Book Twelve: In Cold Blood

In Cold Blood, Truman Capote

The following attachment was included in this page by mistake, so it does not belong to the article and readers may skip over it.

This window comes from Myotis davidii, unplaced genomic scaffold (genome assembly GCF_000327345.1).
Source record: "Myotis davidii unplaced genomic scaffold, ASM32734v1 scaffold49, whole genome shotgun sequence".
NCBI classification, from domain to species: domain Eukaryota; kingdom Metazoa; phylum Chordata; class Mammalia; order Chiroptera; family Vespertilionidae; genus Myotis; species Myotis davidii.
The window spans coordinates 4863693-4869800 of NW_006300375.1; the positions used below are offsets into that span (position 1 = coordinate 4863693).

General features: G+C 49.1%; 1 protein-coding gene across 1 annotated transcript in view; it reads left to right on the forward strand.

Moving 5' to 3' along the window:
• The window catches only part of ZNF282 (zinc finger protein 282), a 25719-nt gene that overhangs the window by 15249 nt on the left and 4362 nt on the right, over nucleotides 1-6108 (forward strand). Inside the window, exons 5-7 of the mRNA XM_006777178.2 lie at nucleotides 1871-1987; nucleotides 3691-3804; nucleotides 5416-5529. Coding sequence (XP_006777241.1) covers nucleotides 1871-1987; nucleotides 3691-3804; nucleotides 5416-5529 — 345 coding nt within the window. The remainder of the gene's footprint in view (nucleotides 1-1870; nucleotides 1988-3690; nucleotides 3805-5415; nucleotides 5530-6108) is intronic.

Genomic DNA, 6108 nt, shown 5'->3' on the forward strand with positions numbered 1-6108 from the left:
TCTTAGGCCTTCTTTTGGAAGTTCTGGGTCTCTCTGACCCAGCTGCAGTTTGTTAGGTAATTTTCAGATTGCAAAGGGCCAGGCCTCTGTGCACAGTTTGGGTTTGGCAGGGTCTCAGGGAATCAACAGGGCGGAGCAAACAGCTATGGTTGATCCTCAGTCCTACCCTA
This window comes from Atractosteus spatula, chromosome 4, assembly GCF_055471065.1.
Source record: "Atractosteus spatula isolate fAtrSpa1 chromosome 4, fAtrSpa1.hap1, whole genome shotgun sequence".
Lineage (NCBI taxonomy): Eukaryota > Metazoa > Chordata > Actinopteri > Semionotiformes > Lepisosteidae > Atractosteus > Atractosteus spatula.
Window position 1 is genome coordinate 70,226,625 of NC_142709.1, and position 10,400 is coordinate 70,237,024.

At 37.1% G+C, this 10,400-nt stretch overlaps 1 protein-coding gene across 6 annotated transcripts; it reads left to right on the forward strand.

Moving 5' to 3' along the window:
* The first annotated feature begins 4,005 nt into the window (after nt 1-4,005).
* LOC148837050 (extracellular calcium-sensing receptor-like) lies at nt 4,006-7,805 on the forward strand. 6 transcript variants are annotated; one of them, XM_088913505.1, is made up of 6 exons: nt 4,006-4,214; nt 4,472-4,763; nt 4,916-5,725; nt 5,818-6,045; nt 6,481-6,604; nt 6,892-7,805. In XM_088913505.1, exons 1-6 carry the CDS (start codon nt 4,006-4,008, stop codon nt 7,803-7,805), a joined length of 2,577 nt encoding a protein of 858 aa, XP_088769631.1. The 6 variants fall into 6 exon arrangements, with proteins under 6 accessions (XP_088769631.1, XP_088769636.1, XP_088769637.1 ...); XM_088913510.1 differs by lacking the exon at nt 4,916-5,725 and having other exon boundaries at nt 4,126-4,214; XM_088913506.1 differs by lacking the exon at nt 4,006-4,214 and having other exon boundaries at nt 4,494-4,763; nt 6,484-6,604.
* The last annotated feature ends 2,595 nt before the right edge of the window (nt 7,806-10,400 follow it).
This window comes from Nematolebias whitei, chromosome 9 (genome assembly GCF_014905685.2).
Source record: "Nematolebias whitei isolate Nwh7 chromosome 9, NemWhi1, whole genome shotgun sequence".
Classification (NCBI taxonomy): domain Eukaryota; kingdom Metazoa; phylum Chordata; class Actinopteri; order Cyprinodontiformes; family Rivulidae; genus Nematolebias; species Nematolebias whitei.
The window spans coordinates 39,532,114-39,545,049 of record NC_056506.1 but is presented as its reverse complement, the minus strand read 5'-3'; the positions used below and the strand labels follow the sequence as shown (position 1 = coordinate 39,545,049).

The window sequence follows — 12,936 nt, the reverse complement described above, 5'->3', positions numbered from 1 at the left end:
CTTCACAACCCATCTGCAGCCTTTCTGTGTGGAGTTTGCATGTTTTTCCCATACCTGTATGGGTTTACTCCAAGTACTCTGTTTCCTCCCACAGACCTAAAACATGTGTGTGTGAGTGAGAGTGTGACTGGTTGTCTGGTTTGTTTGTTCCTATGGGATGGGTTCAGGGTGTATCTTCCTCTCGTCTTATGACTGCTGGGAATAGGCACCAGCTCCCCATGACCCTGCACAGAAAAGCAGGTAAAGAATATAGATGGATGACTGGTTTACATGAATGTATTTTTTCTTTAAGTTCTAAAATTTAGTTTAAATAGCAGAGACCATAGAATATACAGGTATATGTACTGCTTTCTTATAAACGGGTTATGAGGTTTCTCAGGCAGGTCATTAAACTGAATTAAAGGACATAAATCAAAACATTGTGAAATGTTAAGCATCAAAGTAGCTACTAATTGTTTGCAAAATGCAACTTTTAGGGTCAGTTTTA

There is a very good reason why I refuse to watch horror movies. That reason is that after I watch them I will be petrified for weeks, months even, unable to go to sleep or be alone in our house at night or go to the basement to do the laundry. I am especially disturbed by movies about serial killers. For some reason I can easily imagine some disturbed sociopath creeping into my house and raping or slaughtering me in the most horrifying way possible. Heck, I can't even watch trailers for horror movies without wanting to hide my eyes and cry. I remember having to sit through the trailer for Haute tension, and even with my head buried in my arms the whole time I am still totally freaked out when I think of it now. And so now after reading In Cold Blood, I should probably add books about mass murderers to my list of things to avoid, since this totally had the same effect on me. I did find it fascinating and wonderfully written, and yet every time I picked it up I had palpitations and had to double check the locks on the doors and windows. I haven't seen Capote or Infamous, though now I'd be interested to see how they both reflect the book. Of course, only if they don't also scare the shit out of me. Seriously, I think sometimes scary movies might make me literally poop my pants.